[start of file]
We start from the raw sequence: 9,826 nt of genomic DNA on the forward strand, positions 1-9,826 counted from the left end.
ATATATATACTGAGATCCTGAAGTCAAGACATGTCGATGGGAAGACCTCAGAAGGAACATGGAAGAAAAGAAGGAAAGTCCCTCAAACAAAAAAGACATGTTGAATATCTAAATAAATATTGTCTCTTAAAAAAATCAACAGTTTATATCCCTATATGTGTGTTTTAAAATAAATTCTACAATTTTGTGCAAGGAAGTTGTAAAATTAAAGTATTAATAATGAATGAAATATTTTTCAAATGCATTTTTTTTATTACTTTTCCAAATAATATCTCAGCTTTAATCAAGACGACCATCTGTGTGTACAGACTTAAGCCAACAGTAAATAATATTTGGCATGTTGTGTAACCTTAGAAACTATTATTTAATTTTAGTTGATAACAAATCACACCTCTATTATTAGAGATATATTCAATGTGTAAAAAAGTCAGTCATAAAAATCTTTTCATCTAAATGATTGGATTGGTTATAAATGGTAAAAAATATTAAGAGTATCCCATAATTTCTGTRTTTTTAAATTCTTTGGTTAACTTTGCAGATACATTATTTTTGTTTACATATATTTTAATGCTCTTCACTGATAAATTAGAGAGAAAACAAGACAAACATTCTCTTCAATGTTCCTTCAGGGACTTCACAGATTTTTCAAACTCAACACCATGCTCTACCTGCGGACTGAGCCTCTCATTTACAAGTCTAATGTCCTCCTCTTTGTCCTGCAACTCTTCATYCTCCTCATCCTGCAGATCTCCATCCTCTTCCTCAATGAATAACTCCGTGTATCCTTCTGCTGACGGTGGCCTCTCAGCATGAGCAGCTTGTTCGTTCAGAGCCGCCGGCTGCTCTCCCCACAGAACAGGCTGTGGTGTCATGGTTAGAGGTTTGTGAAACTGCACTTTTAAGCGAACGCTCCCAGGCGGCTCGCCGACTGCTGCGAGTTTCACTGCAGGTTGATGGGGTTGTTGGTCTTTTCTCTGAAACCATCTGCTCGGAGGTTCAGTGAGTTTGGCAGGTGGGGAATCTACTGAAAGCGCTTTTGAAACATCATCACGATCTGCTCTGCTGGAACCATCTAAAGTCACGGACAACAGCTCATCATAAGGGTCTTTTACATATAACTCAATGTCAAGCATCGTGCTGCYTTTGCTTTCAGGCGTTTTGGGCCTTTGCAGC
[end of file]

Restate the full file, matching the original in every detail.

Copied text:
We start from the raw sequence: 9,826 nt of genomic DNA on the forward strand, positions 1-9,826 counted from the left end.
ATATATATACTGAGATCCTGAAGTCAAGACATGTCGATGGGAAGACCTCAGAAGGAACATGGAAGAAAAGAAGGAAAGTCCCTCAAACAAAAAAGACATGTTGAATATCTAAATAAATATTGTCTCTTAAAAAAATCAACAGTTTATATCCCTATATGTGTGTTTTAAAATAAATTCTACAATTTTGTGCAAGGAAGTTGTAAAATTAAAGTATTAATAATGAATGAAATATTTTTCAAATGCATTTTTTTTATTACTTTTCCAAATAATATCTCAGCTTTAATCAAGACGACCATCTGTGTGTACAGACTTAAGCCAACAGTAAATAATATTTGGCATGTTGTGTAACCTTAGAAACTATTATTTAATTTTAGTTGATAACAAATCACACCTCTATTATTAGAGATATATTCAATGTGTAAAAAAGTCAGTCATAAAAATCTTTTCATCTAAATGATTGGATTGGTTATAAATGGTAAAAAATATTAAGAGTATCCCATAATTTCTGTRTTTTTAAATTCTTTGGTTAACTTTGCAGATACATTATTTTTGTTTACATATATTTTAATGCTCTTCACTGATAAATTAGAGAGAAAACAAGACAAACATTCTCTTCAATGTTCCTTCAGGGACTTCACAGATTTTTCAAACTCAACACCATGCTCTACCTGCGGACTGAGCCTCTCATTTACAAGTCTAATGTCCTCCTCTTTGTCCTGCAACTCTTCATYCTCCTCATCCTGCAGATCTCCATCCTCTTCCTCAATGAATAACTCCGTGTATCCTTCTGCTGACGGTGGCCTCTCAGCATGAGCAGCTTGTTCGTTCAGAGCCGCCGGCTGCTCTCCCCACAGAACAGGCTGTGGTGTCATGGTTAGAGGTTTGTGAAACTGCACTTTTAAGCGAACGCTCCCAGGCGGCTCGCCGACTGCTGCGAGTTTCACTGCAGGTTGATGGGGTTGTTGGTCTTTTCTCTGAAACCATCTGCTCGGAGGTTCAGTGAGTTTGGCAGGTGGGGAATCTACTGAAAGCGCTTTTGAAACATCATCACGATCTGCTCTGCTGGAACCATCTAAAGTCACGGACAACAGCTCATCATAAGGGTCTTTTACATATAACTCAATGTCAAGCATCGTGCTGCYTTTGCTTTCAGGCGTTTTGGGCCTTTGCAGC